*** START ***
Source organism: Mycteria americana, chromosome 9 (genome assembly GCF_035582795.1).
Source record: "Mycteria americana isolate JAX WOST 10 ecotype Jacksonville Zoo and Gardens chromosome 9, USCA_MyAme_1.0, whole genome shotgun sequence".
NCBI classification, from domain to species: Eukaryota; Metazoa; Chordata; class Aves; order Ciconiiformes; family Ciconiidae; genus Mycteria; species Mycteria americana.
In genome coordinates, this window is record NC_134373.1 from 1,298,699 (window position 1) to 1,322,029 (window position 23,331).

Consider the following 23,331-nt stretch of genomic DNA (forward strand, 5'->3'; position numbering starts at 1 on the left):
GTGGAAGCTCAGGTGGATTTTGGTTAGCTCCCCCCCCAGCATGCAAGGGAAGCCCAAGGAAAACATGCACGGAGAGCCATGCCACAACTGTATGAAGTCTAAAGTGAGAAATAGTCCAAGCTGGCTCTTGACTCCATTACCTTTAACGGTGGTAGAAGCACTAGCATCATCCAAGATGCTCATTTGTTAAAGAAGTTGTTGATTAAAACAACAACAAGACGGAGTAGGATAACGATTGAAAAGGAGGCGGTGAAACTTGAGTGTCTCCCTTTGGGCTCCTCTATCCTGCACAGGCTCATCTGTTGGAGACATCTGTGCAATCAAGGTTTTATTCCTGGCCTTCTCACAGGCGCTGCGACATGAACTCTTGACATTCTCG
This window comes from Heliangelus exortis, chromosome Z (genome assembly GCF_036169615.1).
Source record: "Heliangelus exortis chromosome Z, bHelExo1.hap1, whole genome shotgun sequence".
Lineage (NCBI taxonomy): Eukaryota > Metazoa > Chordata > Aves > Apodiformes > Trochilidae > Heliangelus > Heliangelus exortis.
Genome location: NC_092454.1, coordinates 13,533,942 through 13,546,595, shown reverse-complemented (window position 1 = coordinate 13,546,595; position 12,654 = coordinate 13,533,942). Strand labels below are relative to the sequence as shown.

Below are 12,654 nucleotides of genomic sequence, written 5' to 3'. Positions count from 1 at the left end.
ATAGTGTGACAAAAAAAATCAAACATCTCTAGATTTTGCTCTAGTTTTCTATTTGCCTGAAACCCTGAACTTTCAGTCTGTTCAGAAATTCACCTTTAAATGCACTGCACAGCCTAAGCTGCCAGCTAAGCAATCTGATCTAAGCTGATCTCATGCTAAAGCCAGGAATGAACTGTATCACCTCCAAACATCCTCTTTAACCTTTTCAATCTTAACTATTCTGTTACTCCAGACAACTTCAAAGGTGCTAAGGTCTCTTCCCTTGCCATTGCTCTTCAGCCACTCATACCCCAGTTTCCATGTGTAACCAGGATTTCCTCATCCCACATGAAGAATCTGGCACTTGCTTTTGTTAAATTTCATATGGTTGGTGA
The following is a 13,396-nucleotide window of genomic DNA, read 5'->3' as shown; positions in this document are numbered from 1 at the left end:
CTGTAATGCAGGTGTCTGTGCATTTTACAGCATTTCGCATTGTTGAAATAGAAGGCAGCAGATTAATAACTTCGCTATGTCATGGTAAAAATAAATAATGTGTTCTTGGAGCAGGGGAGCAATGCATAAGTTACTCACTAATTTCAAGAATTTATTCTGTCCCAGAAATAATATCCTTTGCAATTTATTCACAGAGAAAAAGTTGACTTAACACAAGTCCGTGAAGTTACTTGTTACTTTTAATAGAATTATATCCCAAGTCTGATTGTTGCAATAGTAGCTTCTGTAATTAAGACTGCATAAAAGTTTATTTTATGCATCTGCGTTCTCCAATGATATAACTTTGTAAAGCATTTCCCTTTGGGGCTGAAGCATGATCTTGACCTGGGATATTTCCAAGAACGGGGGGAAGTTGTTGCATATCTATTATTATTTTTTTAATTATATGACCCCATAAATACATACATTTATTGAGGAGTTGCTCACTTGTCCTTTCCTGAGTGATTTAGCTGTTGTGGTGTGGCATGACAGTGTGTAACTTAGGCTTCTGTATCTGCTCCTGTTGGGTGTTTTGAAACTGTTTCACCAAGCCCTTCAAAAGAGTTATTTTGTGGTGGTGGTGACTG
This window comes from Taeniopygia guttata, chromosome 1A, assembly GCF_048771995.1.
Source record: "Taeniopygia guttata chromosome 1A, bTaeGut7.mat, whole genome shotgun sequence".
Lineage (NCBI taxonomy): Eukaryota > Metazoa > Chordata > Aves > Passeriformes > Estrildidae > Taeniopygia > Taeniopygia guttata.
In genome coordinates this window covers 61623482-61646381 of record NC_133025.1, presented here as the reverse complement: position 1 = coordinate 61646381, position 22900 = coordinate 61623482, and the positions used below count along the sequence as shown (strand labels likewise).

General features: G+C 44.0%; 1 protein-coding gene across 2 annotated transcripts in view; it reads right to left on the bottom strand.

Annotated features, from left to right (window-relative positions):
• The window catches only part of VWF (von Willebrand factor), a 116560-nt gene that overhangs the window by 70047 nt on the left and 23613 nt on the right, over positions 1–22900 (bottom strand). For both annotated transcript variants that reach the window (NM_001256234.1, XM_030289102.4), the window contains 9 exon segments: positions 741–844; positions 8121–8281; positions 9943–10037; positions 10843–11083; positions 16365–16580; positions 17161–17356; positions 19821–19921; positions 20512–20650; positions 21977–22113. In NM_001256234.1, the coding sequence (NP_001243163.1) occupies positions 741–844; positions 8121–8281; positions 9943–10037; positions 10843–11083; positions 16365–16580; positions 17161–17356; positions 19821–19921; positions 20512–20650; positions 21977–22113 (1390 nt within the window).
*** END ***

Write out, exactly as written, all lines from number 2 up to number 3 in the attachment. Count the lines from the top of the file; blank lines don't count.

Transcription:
Source record: "Mycteria americana isolate JAX WOST 10 ecotype Jacksonville Zoo and Gardens chromosome 9, USCA_MyAme_1.0, whole genome shotgun sequence".
NCBI classification, from domain to species: Eukaryota; Metazoa; Chordata; class Aves; order Ciconiiformes; family Ciconiidae; genus Mycteria; species Mycteria americana.